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Knock, Knock .... Who Was There?


loss of 173 bombers over England in early 1941 – which persuaded Hitler to abandon his planned invasion of England. Another Nobel Prize-winner who worked in the same field as Megaw, Sir Edward Appleton, later wrote that “the practical development of the cavity magnetron … was due to him. Yet, smilingly, he let the credit go wholly elsewhere”. Megaw was awarded the MBE in 1943 for his achievement.


Post-war


Te Irishman continued to serve on war-time radio committees, paying occasional visits to Northern Ireland, and travelling to North America for conferences in 1944. In January 1946 he was employed by the Royal Naval Scientific Service, being appointed its Director of Physical Research in 1950. In his final years he exam- ined the links between scientific problems in astronomy, meteorol- ogy and radio, and his work on the theory of tropospheric forward scatter was published in May 1957 by the Institution of Electrical Engineering and posthumously granted its highest award. His sud- den death, aged only 48, on 25 January 1956 was ascribed to the after-effects of rheumatic fever and the strain of over-work.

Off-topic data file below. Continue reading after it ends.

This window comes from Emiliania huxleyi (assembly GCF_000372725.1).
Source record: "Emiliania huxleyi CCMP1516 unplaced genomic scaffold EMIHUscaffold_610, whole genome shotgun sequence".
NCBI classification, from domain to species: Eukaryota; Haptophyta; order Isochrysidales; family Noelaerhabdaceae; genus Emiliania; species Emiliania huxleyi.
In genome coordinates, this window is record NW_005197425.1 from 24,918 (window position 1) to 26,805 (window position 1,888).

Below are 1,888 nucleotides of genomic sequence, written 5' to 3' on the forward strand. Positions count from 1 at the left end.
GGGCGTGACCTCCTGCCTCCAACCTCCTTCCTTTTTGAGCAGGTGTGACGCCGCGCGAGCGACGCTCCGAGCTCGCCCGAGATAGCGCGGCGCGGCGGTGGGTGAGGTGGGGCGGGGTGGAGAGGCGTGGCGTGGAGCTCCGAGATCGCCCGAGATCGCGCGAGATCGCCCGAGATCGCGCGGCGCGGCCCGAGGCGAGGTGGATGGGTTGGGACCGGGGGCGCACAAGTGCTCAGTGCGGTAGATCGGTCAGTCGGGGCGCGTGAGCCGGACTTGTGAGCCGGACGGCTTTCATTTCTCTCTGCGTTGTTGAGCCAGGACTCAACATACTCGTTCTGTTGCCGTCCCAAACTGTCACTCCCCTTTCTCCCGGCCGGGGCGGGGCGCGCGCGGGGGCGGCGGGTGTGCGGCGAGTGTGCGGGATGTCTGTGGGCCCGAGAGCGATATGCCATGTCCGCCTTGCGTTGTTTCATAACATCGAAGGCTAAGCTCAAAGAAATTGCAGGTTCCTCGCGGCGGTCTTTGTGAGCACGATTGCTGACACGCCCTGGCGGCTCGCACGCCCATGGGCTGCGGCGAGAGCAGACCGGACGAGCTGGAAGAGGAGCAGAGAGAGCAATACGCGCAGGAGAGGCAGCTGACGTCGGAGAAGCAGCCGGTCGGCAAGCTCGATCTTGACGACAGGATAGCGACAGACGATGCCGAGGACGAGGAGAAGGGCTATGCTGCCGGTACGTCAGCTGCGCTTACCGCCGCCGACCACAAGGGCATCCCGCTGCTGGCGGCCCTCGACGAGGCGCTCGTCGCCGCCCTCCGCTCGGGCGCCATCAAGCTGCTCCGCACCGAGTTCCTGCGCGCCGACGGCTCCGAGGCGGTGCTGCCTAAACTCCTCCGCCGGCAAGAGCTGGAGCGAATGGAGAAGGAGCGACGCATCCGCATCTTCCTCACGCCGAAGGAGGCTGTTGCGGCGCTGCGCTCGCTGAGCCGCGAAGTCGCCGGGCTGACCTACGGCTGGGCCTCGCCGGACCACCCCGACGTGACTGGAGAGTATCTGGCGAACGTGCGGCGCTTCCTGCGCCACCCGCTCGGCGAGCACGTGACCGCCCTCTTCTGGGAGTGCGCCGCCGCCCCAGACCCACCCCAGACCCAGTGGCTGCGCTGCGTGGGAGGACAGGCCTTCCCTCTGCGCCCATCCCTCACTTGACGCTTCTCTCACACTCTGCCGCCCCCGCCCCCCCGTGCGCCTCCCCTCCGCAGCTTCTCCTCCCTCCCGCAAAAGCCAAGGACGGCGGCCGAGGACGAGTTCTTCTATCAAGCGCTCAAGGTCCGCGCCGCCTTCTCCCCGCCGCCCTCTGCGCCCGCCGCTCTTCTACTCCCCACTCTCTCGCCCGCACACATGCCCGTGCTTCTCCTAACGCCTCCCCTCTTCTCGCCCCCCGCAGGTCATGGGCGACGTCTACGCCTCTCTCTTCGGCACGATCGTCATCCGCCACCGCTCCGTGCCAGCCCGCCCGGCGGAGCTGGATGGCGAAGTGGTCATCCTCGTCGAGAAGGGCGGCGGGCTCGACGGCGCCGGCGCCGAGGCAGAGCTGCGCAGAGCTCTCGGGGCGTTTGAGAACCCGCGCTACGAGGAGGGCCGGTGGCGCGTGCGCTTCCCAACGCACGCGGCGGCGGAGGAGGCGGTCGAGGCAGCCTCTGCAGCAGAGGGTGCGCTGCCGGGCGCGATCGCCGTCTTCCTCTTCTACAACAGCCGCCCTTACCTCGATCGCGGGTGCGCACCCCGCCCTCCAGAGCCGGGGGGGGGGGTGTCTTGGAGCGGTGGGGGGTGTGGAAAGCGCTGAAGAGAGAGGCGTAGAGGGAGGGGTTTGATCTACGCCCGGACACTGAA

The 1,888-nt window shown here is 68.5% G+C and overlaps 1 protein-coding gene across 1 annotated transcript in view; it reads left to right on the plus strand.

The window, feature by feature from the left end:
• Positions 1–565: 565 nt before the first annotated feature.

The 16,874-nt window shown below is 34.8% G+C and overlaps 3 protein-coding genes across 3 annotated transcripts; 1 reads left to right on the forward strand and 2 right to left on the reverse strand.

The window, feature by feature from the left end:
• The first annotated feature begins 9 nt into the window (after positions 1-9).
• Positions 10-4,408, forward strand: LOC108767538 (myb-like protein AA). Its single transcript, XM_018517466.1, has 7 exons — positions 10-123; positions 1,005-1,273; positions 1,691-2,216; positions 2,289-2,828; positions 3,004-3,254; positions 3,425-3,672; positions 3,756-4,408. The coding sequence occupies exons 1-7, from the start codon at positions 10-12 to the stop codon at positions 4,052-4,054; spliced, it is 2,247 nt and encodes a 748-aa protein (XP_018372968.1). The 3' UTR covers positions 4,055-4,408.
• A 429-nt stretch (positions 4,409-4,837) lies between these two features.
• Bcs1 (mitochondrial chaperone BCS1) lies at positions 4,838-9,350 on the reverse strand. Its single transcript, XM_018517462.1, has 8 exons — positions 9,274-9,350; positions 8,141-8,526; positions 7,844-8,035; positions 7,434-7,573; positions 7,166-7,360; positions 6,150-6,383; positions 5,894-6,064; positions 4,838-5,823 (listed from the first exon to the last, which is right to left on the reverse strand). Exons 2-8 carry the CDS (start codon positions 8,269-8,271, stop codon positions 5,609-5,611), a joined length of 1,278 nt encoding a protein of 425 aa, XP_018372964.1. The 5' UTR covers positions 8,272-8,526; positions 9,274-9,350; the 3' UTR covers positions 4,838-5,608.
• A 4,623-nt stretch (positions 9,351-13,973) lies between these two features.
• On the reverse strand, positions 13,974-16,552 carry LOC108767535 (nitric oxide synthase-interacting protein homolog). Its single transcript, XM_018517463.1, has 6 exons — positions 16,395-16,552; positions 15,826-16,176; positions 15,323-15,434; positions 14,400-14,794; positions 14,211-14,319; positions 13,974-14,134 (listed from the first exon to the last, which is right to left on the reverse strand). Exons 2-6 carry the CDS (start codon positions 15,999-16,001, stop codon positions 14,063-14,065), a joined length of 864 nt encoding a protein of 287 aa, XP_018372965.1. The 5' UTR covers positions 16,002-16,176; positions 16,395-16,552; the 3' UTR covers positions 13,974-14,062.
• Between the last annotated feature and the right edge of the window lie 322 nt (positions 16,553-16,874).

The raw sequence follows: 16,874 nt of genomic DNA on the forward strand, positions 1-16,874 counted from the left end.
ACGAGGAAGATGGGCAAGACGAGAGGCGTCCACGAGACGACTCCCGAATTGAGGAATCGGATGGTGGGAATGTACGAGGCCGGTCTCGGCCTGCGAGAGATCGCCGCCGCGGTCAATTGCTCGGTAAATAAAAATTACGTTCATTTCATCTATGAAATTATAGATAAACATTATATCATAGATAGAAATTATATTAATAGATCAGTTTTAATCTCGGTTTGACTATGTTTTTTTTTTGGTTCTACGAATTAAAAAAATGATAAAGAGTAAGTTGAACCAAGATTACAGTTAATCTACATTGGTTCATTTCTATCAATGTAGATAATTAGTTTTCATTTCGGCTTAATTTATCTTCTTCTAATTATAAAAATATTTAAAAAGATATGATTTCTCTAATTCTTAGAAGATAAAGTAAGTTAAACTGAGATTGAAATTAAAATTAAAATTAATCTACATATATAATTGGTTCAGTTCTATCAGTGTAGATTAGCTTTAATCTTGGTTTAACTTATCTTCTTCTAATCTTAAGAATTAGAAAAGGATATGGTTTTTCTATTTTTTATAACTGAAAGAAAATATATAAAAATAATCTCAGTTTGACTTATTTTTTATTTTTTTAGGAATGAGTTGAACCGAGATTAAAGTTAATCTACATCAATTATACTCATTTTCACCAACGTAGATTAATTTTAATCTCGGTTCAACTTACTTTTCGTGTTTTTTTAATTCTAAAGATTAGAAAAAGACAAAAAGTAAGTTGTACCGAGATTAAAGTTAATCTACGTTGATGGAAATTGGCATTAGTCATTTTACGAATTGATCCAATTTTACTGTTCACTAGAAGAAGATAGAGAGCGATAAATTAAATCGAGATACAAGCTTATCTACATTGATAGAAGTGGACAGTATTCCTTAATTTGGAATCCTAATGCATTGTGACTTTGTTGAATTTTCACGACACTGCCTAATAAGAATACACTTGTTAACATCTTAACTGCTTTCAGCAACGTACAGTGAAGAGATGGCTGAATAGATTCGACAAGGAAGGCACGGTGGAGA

Family


His temperament was one of good humour and modesty, combined with natural talent; he could read and speak French, German and Italian. Despite all the vilification which he received at school, and the abstruse and often secretive nature of his work, as one friend recorded in an obituary in Te Times: “He was no blinkered boffin, but a man of wide interests [particularly in poetry, literature and music] and good taste, with a civilised man’s tolerance of people and views that were alien to him. He enjoyed the good things of life … Above all, he never allowed his intellectual preoccupations to dry up his generous and affectionate nature”. Eric’s Headmaster


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